New Delhi: Last month, the Modi government re-employed two retired IAS officers as advisors in the all-powerful Prime Minister’s Office (PMO). It wasn’t the first, and it’s unlikely to be the last.
Bhaskar Khulbe and Amarjeet Sinha — both IAS officers of the 1983 batch who retired recently — were re-employed on a contractual basis, and given the secretary rank. While Khulbe was already serving in the PMO, Sinha served as secretary in the rural development ministry from 2016 to 2019.
With these extensions, Khulbe and Sinha have joined a long list of Prime Minister Narendra Modi’s trusted lieutenants, who continue to remain in active governance, especially in the powerful and centralised PMO, for several years despite retiring.
Fierce loyalty, a clear understanding of the PM’s style of functioning, an alignment with his vision of “New India”, centralisation of power, continuity, and a focus on scheme-based governance — are said to come together to contribute to the PM’s over-reliance on a retired army of civil servants, even as the serving ones sometimes feel alienated or side-lined.
While the appointment of select retired officers as advisors in the PMO or other offices is hardly new — under the UPA government too, retired officers such as Pulok Chatterji and T.K. Nair were brought in as advisors to PM Manmohan Singh — most officers who spoke to ThePrint on the condition of anonymity said the frequency of such ex-officio appointments has clearly increased under the Modi government.
From India’s economic policy to foreign policy, from the top office in the country (PMO) to its premier think-tank (Niti Aayog), from cultural bodies to the board that runs the Indian Railways (Railway Board), from India’s apex security council (NSCS) to the country’s ambitious health mission (Ayushman Bharat) — India under Modi is effectively being run by a carefully chosen set of retired officers. At least a dozen such key appointments are known to have been made since Modi became prime minister in 2014.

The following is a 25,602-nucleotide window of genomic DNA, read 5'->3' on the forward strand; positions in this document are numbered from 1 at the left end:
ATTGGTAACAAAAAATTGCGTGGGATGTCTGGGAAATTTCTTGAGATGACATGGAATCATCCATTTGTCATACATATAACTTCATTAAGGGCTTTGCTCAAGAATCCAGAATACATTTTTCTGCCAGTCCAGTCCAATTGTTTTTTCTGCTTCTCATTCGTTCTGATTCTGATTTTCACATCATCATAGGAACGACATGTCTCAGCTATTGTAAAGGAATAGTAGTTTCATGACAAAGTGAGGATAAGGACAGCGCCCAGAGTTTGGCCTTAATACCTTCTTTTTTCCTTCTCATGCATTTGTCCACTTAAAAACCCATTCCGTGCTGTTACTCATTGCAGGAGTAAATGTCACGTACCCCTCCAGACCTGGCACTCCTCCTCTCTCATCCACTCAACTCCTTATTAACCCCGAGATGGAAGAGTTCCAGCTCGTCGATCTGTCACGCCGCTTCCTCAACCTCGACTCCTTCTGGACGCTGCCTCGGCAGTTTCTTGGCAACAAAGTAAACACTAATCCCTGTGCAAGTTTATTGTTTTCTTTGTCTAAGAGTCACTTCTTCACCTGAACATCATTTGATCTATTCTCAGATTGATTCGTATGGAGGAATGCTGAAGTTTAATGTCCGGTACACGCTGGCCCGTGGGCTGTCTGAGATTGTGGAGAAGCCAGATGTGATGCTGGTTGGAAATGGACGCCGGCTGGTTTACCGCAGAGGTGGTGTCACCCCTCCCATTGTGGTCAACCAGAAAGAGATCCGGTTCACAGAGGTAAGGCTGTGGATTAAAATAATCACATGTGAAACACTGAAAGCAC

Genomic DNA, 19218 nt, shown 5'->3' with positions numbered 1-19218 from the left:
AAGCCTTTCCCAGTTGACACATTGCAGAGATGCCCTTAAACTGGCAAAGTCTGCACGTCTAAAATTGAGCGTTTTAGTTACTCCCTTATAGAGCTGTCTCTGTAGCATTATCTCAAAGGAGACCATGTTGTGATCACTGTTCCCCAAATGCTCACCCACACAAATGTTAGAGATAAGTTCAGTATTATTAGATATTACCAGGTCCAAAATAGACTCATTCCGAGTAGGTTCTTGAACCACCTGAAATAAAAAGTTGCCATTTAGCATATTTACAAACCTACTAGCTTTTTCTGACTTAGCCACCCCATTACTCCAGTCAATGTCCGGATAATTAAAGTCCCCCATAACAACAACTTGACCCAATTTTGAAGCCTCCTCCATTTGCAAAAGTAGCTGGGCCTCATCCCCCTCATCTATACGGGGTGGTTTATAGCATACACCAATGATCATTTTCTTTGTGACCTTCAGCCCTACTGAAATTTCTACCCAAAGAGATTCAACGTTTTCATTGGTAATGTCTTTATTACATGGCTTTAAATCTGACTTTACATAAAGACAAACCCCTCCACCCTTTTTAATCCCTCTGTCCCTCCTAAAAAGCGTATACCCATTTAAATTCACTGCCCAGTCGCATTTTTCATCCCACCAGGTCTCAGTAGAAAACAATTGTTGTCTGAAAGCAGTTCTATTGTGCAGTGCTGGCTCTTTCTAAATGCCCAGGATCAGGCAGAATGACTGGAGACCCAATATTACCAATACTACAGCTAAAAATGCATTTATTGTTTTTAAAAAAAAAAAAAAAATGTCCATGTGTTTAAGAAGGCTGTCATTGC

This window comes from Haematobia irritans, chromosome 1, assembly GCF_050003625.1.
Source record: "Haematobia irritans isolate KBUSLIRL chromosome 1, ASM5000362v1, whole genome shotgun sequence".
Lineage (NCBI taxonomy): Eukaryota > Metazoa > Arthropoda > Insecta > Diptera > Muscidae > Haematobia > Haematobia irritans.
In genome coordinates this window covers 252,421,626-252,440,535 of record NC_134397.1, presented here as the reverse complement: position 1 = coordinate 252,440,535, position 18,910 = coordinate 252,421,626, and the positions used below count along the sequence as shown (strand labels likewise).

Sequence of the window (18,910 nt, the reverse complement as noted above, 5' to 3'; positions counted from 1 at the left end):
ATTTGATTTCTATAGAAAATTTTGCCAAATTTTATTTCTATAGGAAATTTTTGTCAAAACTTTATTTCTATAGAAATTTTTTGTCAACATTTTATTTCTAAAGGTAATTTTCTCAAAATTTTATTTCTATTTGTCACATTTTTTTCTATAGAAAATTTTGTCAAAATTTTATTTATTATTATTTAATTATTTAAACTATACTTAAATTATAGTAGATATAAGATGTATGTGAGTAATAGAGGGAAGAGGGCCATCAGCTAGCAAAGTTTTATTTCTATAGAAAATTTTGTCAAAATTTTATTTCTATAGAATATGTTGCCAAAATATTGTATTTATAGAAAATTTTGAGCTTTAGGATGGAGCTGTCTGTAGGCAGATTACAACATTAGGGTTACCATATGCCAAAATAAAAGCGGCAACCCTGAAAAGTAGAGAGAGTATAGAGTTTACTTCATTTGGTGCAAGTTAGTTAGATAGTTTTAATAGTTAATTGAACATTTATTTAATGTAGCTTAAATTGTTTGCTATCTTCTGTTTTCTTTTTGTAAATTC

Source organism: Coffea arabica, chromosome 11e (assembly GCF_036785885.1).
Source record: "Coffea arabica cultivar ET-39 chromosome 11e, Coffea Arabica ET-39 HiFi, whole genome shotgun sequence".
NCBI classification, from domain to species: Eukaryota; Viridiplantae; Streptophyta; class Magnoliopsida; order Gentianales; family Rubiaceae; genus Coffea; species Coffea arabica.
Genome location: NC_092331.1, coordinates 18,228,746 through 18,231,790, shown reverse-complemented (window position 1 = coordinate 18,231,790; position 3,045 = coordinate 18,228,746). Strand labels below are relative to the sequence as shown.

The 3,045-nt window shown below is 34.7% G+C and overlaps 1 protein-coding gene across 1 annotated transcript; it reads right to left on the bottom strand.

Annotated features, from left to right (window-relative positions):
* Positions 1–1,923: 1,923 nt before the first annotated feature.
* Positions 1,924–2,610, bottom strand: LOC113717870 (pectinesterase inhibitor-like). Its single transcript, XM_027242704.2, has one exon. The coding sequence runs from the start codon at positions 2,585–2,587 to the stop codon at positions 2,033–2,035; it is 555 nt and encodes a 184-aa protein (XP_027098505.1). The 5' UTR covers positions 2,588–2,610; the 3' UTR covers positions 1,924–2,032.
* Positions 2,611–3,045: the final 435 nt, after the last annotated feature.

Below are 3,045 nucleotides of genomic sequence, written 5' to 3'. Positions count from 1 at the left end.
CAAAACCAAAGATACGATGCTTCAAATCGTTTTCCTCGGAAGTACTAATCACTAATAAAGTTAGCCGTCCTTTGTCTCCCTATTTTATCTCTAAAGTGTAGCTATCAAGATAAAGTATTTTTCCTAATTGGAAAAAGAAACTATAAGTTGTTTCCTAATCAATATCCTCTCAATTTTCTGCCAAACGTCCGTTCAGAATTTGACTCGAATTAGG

Nripendra Misra — the once-top civil servant
Just weeks before Khulbe and Sinha were appointed as advisors, retired IAS officer Nripendra Misra, who was until last year considered the most powerful civil servant in the country in his capacity as the PM’s principal secretary, was brought back by the government.
Misra was appointed the head of the temple construction committee of the Ram Janmabhoomi Tirth Kshetra Trust — the body given the responsibility of building the Ram Temple in Ayodhya, which for years has been the cornerstone of the BJP-RSS’ ideological underpinnings.
Just a few days ago, Misra was also appointed the chairman of the Executive Council of the Nehru Memorial Museum.
In an unprecedented move, Misra, who had originally retired from the IAS in 2004, was given cabinet rank by the government last year. However, months later he stepped down from the post, giving way to another of the PM’s retired lieutenants to take charge.
P.K. Mishra — the most powerful officer in the country
P.K. Mishra, who had originally retired from service in 2008, had been serving in Modi’s PMO since 2014 as the PM’s additional principal secretary. He too was given cabinet rank in 2019.
After Misra stepped down, P.K. Mishra took charge as the PM’s principal secretary — making him the most powerful civil servant in the country 12 years after his formal retirement from government service.
P.K. Sinha — 3 extensions and still going strong
Modi brought in yet another retired IAS officer, P.K. Sinha, into the PMO as his principal advisor — a post especially created for him — in 2019.
Sinha, a 1977-batch IAS officer, was given three extensions by the Modi government when he was serving as the cabinet secretary — a post he held from 2015 to 2019, making him the longest-serving cabinet secretary in history.
Ajit Doval — the national security czar
In addition to Misra, Mishra, Sinhas and Khulbe, another extremely powerful civil servant in the PMO is National Security Advisor Ajit Doval, a former IPS officer.
In 2018, Doval became the de jure head of the national security architecture when the government amended the structure of the Strategic Policy Group — the first tier and nucleus of the National Security Council Secretariat (NSCS) — to make Doval its head instead of the cabinet secretary.